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Mueller’s Russia report should be made public, new poll says

Most Americans say special counsel Robert Mueller should be allowed to finish his Russia investigation, and that the full findings of that probe should be made public, according to a new poll from the PBS NewsHour, NPR and Marist.

Sixty-seven percent of U.S. adults said Mueller should be able to complete his investigation into Russian interference in the 2016 election and possible ties to President Donald Trump’s campaign.

Public support transcended political party and has remained largely unchanged at this level for nearly a year, according to polls starting in January. Eighty-one percent of Democrats and 70 percent of those who identify as independents said Mueller and his team should be permitted to do their job. More than half of Republicans — 51 percent — felt the same way. Eighteen percent of Americans, including a third of those who identified as Republicans, said Mueller should be fired.

And 76 percent of Americans said the final report from the special counsel probe should be released in full to the public. This opinion was held by a majority across the political spectrum, regardless of the respondent’s gender, age, race, level of education or income bracket. Ten percent of respondents said the report should not be made public at all, and another 6 percent of U.S. adults said the Trump administration should approve which parts of the report it wants to share with the public.

“Anybody who raises the argument that some of this stuff should not be made public is going to be going up against some strong headwinds,” said Lee Miringoff, the director of the Marist Institute for Public Opinion.

The poll came on the heels of the Mueller team’s recommendation Tuesday that former national security adviser Michael Flynn face little to no jail time for lying to investigators about his contact with a Russian official because of his cooperation with the investigation. The special counsel released a redacted court filing this week that said Flynn “has provided substantial assistance in a criminal investigation,” including through 19 interviews with Mueller’s team and the Department of Justice.

A day earlier, Trump attacked the special counsel and Democrats on Twitter, saying that “they only want lies!”

On Thursday, Trump called the probe a “witch hunt,” adding that he endured “Presidential Harassment.”

The poll found that 39 percent of the public has no idea who Mueller is. Still, 33 percent of respondents said they did not like him, while almost as many — 29 percent — said they did have a favorable impression of Mueller. These latest numbers show that Mueller’s low public profile may have largely insulated him from the president’s criticism, Miringoff said.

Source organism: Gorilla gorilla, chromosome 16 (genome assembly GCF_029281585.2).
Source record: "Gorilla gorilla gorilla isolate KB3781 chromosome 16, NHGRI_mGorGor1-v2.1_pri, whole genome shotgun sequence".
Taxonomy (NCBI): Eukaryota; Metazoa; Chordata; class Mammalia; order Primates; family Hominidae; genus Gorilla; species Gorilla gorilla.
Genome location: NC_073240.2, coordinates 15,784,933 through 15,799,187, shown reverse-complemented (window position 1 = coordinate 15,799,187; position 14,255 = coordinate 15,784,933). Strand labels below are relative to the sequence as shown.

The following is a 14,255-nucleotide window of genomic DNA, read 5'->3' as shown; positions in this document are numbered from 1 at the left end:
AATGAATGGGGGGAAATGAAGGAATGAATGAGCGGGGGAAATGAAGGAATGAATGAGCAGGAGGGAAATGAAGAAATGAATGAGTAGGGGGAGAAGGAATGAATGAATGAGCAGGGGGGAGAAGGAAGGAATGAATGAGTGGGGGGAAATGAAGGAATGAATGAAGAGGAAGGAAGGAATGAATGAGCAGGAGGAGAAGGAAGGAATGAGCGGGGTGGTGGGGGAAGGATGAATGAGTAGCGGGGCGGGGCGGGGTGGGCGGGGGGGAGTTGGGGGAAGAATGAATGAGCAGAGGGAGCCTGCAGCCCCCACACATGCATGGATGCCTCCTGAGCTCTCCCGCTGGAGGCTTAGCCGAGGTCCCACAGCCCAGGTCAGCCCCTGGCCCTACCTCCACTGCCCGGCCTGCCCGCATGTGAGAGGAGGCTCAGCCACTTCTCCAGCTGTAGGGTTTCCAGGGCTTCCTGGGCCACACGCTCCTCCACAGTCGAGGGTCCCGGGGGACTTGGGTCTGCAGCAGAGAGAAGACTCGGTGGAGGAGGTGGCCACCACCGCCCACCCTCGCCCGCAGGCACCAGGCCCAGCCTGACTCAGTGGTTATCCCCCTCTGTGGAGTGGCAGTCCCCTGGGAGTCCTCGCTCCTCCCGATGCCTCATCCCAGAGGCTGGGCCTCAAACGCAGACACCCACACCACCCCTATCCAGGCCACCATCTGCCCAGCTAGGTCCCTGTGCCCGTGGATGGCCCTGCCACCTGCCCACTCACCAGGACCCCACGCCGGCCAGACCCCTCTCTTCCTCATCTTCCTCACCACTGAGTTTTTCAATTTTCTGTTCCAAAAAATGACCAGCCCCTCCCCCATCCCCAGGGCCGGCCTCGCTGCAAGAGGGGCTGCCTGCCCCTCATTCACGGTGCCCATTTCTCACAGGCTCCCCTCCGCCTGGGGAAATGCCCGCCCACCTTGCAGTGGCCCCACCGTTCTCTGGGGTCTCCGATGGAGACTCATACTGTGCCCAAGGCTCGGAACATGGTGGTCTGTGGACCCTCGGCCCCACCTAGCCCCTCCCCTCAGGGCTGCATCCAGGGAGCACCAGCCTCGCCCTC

On Friday, Mueller’s team faces a court deadline to produce evidence that Trump’s former campaign adviser, Paul Manafort, lied to federal investigators, violating a plea agreement he made to cooperate with the probe. The deal came after Manafort pleaded guilty to two federal counts of conspiracy — separate from the eight financial charges a jury convicted him on in August.

Mueller’s office is also expected Friday to submit a sentencing request for former Trump attorney Michael Cohen, who admitted he lied to Congress about his knowledge of Trump’s real estate negotiations in Russia. Earlier this week, Mueller recommended little to no jail time for the former National Security adviser

Coming out of a whirlwind stretch of campaigning for the 2018 midterm elections, Trump’s job approval remains essentially unchanged, the poll said. Forty-two percent of U.S. adults said they approved of Trump’s performance — the highest since February 2017, just after his inauguration, when he had a 39-percent approval rating. But at no point during Trump’s time in the Oval Office have his job approval ratings surpassed 50 percent, according to Marist polling data going back to February 2017.

The top three issues Americans care about as the new Congress prepares to convene in January are the economy and jobs, immigration and health care. That is consistent with exit poll results after the 2018 midterm election.

The PBS NewsHour, NPR and Marist conducted a survey Nov. 28-Dec. 4 that polled 1,075 U.S. adults with a margin of error of 3.7 percentage points, including 835 registered voters with a margin of error of 4.2 percentage points.